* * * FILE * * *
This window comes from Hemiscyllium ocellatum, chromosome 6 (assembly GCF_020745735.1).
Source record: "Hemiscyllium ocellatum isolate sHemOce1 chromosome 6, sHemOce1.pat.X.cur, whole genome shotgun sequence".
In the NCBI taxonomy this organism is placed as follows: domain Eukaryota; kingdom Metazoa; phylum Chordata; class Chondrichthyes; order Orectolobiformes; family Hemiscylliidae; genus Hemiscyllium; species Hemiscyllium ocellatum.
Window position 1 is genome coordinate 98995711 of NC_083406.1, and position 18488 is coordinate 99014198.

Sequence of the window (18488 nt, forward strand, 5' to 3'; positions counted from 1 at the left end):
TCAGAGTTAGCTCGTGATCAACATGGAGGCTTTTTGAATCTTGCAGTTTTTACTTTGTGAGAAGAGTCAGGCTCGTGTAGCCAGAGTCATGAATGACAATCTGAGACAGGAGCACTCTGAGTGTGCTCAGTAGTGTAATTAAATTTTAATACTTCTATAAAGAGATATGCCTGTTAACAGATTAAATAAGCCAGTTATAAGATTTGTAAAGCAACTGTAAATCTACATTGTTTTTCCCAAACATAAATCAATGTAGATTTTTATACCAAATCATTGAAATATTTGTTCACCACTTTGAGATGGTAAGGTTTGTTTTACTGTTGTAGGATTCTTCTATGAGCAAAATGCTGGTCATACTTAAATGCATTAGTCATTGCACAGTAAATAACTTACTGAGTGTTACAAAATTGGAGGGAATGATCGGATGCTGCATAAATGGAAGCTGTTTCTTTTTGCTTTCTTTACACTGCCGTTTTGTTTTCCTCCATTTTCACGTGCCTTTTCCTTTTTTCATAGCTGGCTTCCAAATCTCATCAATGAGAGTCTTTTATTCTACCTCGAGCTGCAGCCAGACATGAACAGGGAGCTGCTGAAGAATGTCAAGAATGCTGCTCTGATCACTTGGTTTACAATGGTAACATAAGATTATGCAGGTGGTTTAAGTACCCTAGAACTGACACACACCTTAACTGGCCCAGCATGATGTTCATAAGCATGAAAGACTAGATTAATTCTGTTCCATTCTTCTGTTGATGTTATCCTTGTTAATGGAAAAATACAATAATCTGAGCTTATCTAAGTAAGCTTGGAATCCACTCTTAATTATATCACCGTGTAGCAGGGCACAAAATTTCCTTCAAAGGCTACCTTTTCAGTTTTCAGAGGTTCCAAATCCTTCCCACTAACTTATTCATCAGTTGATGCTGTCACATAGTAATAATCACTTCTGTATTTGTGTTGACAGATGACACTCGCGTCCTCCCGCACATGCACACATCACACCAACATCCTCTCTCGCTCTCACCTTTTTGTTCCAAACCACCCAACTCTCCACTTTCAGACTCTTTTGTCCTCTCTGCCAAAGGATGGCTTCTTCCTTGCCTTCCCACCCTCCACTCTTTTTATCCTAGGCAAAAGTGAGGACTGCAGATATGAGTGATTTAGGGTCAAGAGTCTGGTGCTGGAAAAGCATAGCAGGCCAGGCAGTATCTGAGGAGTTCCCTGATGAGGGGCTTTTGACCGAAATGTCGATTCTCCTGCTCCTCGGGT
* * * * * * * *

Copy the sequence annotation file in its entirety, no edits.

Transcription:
This window comes from Hemiscyllium ocellatum, chromosome 6 (assembly GCF_020745735.1).
Source record: "Hemiscyllium ocellatum isolate sHemOce1 chromosome 6, sHemOce1.pat.X.cur, whole genome shotgun sequence".
In the NCBI taxonomy this organism is placed as follows: domain Eukaryota; kingdom Metazoa; phylum Chordata; class Chondrichthyes; order Orectolobiformes; family Hemiscylliidae; genus Hemiscyllium; species Hemiscyllium ocellatum.
Window position 1 is genome coordinate 98995711 of NC_083406.1, and position 18488 is coordinate 99014198.

Sequence of the window (18488 nt, forward strand, 5' to 3'; positions counted from 1 at the left end):
TCAGAGTTAGCTCGTGATCAACATGGAGGCTTTTTGAATCTTGCAGTTTTTACTTTGTGAGAAGAGTCAGGCTCGTGTAGCCAGAGTCATGAATGACAATCTGAGACAGGAGCACTCTGAGTGTGCTCAGTAGTGTAATTAAATTTTAATACTTCTATAAAGAGATATGCCTGTTAACAGATTAAATAAGCCAGTTATAAGATTTGTAAAGCAACTGTAAATCTACATTGTTTTTCCCAAACATAAATCAATGTAGATTTTTATACCAAATCATTGAAATATTTGTTCACCACTTTGAGATGGTAAGGTTTGTTTTACTGTTGTAGGATTCTTCTATGAGCAAAATGCTGGTCATACTTAAATGCATTAGTCATTGCACAGTAAATAACTTACTGAGTGTTACAAAATTGGAGGGAATGATCGGATGCTGCATAAATGGAAGCTGTTTCTTTTTGCTTTCTTTACACTGCCGTTTTGTTTTCCTCCATTTTCACGTGCCTTTTCCTTTTTTCATAGCTGGCTTCCAAATCTCATCAATGAGAGTCTTTTATTCTACCTCGAGCTGCAGCCAGACATGAACAGGGAGCTGCTGAAGAATGTCAAGAATGCTGCTCTGATCACTTGGTTTACAATGGTAACATAAGATTATGCAGGTGGTTTAAGTACCCTAGAACTGACACACACCTTAACTGGCCCAGCATGATGTTCATAAGCATGAAAGACTAGATTAATTCTGTTCCATTCTTCTGTTGATGTTATCCTTGTTAATGGAAAAATACAATAATCTGAGCTTATCTAAGTAAGCTTGGAATCCACTCTTAATTATATCACCGTGTAGCAGGGCACAAAATTTCCTTCAAAGGCTACCTTTTCAGTTTTCAGAGGTTCCAAATCCTTCCCACTAACTTATTCATCAGTTGATGCTGTCACATAGTAATAATCACTTCTGTATTTGTGTTGACAGATGACACTCGCGTCCTCCCGCACATGCACACATCACACCAACATCCTCTCTCGCTCTCACCTTTTTGTTCCAAACCACCCAACTCTCCACTTTCAGACTCTTTTGTCCTCTCTGCCAAAGGATGGCTTCTTCCTTGCCTTCCCACCCTCCACTCTTTTTATCCTAGGCAAAAGTGAGGACTGCAGATATGAGTGATTTAGGGTCAAGAGTCTGGTGCTGGAAAAGCATAGCAGGCCAGGCAGTATCTGAGGAGTTCCCTGATGAGGGGCTTTTGACCGAAATGTCGATTCTCCTGCTCCTCGGGT